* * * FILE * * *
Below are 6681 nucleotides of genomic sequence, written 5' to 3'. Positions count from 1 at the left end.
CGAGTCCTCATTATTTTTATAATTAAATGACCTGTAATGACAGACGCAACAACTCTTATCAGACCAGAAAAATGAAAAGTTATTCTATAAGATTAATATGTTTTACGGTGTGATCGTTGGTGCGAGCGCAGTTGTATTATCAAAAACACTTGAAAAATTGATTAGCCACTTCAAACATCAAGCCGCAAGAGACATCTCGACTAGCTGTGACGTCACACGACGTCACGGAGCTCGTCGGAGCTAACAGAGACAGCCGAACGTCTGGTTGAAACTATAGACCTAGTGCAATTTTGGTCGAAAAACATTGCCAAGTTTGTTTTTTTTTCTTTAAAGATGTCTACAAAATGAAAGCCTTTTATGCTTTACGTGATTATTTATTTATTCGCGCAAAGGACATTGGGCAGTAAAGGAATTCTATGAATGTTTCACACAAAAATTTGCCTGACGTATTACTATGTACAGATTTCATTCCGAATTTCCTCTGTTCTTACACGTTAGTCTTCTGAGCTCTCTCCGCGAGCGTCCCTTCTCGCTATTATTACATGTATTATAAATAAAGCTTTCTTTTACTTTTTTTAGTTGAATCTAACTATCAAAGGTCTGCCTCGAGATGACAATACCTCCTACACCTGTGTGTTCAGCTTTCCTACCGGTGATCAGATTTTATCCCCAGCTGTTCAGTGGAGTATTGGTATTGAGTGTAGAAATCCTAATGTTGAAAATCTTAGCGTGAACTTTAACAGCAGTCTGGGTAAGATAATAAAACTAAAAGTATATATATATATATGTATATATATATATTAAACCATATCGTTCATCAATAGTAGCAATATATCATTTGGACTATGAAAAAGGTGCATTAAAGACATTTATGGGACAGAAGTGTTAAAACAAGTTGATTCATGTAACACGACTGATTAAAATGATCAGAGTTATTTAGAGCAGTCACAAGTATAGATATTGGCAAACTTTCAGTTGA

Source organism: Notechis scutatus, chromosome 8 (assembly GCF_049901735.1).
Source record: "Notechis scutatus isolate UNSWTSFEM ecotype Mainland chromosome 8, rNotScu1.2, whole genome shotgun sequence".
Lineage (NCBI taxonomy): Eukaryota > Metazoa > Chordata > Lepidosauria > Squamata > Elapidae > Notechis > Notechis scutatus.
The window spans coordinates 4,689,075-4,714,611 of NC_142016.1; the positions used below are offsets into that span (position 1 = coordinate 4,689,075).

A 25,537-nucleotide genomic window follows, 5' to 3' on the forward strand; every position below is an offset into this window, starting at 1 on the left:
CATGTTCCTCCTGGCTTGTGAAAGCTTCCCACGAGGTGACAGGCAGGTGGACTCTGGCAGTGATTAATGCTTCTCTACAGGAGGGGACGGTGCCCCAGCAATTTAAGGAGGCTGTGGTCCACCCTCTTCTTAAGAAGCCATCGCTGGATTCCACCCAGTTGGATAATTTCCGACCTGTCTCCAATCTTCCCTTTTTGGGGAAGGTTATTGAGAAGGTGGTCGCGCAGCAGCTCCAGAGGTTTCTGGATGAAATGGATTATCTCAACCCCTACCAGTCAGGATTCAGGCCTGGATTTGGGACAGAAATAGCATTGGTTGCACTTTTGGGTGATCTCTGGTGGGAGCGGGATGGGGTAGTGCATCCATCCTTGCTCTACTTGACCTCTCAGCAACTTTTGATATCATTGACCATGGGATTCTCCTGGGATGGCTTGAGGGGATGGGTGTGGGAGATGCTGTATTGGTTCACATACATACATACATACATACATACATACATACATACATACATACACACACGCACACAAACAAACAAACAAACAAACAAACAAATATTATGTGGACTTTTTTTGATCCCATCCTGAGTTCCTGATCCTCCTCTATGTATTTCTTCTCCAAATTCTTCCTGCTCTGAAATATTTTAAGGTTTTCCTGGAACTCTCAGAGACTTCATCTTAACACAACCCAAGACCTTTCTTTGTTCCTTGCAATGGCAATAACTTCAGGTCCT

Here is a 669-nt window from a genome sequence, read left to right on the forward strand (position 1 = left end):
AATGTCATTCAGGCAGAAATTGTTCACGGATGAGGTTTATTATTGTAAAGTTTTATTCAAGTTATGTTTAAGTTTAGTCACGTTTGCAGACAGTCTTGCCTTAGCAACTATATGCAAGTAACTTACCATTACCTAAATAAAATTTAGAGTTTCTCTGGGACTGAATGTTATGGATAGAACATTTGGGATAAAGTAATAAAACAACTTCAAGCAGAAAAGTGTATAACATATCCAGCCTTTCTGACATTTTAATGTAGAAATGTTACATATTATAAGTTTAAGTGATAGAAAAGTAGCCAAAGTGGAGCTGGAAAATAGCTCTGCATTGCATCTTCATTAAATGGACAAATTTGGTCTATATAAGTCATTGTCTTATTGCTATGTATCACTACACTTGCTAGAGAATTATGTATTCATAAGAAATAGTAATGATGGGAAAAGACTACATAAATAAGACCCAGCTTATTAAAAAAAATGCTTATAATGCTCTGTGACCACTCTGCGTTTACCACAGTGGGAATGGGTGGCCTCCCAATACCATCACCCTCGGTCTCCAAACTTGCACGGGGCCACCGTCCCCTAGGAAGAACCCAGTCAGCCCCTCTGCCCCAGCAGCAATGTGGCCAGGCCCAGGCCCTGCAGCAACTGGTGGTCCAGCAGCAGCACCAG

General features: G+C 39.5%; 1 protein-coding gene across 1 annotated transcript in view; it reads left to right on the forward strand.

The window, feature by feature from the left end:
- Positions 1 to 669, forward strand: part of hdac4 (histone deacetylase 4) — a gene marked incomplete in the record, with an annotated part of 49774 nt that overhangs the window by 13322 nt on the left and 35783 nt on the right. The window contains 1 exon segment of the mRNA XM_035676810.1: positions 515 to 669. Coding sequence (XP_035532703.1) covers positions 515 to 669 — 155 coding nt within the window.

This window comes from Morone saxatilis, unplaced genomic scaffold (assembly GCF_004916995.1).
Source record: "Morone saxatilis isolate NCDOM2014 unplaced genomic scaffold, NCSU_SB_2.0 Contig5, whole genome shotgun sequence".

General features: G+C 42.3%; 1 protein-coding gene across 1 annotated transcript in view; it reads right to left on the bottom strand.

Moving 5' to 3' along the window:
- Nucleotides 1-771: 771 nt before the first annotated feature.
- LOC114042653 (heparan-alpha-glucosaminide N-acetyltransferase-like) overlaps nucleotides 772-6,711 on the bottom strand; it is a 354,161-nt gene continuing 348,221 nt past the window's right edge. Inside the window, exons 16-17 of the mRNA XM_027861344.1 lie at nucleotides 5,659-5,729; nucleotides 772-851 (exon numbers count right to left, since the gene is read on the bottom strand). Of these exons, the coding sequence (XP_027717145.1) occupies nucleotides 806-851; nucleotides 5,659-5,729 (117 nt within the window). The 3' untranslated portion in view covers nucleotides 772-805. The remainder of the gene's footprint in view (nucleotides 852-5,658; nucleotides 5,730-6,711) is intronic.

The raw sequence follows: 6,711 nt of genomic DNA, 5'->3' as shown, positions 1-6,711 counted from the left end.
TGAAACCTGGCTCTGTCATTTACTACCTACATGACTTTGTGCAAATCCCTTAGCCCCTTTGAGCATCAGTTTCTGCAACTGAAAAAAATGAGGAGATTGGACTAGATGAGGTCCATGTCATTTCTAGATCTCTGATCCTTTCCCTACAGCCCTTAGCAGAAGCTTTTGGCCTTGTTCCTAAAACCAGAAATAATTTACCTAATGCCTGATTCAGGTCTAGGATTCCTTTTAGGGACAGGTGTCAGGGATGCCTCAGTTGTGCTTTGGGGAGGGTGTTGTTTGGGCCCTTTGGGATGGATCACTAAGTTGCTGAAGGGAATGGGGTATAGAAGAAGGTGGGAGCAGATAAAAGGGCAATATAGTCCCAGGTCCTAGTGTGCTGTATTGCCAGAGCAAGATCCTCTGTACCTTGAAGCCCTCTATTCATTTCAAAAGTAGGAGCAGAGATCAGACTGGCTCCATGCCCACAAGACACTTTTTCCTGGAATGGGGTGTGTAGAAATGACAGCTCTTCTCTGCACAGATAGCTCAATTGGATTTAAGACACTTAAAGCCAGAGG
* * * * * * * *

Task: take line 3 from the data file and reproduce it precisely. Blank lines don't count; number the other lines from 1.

Source organism: Notechis scutatus, chromosome 8 (assembly GCF_049901735.1).